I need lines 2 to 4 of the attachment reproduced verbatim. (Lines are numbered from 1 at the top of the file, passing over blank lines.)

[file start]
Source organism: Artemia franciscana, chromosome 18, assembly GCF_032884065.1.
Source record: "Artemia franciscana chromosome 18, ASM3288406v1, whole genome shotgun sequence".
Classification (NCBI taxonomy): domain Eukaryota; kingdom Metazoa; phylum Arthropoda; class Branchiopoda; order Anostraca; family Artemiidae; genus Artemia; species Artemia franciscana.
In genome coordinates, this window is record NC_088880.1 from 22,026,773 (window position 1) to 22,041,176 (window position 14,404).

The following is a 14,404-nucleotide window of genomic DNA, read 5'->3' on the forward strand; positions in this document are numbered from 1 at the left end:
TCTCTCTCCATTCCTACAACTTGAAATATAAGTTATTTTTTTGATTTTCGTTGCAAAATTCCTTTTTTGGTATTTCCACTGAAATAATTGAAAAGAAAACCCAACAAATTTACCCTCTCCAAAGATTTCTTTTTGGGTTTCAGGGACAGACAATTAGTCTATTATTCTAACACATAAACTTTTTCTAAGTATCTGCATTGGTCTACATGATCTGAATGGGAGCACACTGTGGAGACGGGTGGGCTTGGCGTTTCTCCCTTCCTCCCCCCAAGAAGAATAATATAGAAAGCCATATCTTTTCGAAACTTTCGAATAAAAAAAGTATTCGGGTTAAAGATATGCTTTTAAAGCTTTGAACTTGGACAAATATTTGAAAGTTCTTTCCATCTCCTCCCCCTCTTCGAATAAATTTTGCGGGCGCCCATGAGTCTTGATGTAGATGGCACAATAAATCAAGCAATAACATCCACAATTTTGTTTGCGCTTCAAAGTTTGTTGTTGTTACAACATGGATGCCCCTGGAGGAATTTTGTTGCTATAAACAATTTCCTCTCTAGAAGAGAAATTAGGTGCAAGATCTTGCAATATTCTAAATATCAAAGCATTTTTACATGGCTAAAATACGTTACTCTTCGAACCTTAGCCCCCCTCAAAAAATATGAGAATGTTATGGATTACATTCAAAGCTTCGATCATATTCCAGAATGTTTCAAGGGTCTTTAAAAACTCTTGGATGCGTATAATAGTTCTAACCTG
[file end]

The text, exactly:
Source record: "Artemia franciscana chromosome 18, ASM3288406v1, whole genome shotgun sequence".
Classification (NCBI taxonomy): domain Eukaryota; kingdom Metazoa; phylum Arthropoda; class Branchiopoda; order Anostraca; family Artemiidae; genus Artemia; species Artemia franciscana.
In genome coordinates, this window is record NC_088880.1 from 22,026,773 (window position 1) to 22,041,176 (window position 14,404).